As the features suggest the ShadowPlay software is more versatile on Windows 8 than Windows 7, something gamers should consider before brushing off Windows 8, it does offer some advantages. That said on Windows 7 it still allows you to record enough in-game footage to make decent length clips, or live stream continuously.
The Nvidia ShadowPlay software is situated inside the GeForce Experience program. Under the preferences tab in the main program there is an additional entry for ShadowPlay.
This tab allows you to choose whether to show a recording indicator and where to locate it on the screen. Additionally you can set exactly where recorded videos go and the keyboard shortcuts for toggling the recordings. If the defaults conflict with any game you play then simply change it to something else. Within the program the ShadowPlay icon is clearly located at the top right of the GeForce Experience software, that icon opens up the separate detached UI which we will cover shortly.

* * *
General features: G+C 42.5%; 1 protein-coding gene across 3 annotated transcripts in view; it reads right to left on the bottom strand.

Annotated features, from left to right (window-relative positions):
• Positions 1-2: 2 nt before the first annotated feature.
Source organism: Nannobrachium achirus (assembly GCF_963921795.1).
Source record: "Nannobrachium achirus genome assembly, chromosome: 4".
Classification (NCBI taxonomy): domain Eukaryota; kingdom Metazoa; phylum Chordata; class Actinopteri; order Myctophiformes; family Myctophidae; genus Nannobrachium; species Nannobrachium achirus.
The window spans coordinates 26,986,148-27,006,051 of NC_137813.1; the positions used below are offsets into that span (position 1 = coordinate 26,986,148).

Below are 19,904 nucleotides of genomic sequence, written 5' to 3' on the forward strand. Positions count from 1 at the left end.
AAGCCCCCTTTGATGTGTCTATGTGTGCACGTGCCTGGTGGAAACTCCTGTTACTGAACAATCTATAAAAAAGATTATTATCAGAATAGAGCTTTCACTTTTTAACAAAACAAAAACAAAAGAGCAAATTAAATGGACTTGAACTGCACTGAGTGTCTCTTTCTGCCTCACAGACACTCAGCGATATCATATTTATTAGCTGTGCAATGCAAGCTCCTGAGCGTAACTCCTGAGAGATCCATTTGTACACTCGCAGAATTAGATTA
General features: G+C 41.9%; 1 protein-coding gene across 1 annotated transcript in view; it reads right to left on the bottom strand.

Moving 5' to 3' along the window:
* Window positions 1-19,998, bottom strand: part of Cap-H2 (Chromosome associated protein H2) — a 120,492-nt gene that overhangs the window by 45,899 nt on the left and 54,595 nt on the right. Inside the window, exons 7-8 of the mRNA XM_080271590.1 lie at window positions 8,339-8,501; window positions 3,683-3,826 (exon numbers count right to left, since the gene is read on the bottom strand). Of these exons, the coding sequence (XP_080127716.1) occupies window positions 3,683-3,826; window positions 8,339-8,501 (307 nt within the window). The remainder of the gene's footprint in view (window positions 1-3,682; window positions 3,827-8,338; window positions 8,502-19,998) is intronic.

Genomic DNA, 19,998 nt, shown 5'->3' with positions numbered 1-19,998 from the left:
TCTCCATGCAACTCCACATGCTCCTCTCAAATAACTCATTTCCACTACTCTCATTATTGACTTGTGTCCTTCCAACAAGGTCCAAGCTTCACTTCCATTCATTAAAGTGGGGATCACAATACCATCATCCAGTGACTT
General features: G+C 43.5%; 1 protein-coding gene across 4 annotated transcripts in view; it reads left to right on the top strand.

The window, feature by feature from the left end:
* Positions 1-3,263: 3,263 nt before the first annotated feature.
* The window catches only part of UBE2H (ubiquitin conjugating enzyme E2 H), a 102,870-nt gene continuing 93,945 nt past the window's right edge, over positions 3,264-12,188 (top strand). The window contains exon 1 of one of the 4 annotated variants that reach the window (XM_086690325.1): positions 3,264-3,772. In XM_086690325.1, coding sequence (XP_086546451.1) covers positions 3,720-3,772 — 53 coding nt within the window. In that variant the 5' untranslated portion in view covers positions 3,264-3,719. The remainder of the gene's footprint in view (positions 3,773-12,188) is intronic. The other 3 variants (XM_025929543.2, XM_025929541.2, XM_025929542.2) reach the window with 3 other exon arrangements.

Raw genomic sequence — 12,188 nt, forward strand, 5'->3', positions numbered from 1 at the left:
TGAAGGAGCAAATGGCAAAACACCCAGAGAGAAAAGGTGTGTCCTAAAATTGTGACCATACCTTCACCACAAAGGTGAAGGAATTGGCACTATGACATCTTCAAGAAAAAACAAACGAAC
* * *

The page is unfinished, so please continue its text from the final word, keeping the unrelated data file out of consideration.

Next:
Choosing exactly where those recorded files go will important for many people as they will be large files. ShadowPlay gives you the opportunity to put it wherever you want so if you have a designated mechanical hard drive for video storage then you can put it there. By default it goes to the videos folder on your OS drive.
The interface for the program itself is in a separate detached UI box to the GeForce Experience software. To turn it on you have to click on the virtual on/off switch located at the left.
Once turned on all the options light up and you can begin exploring your options.
The first “tweakable” setting is the mode. Shadow & Manual, Shadow and Manual modes are the three to choose from.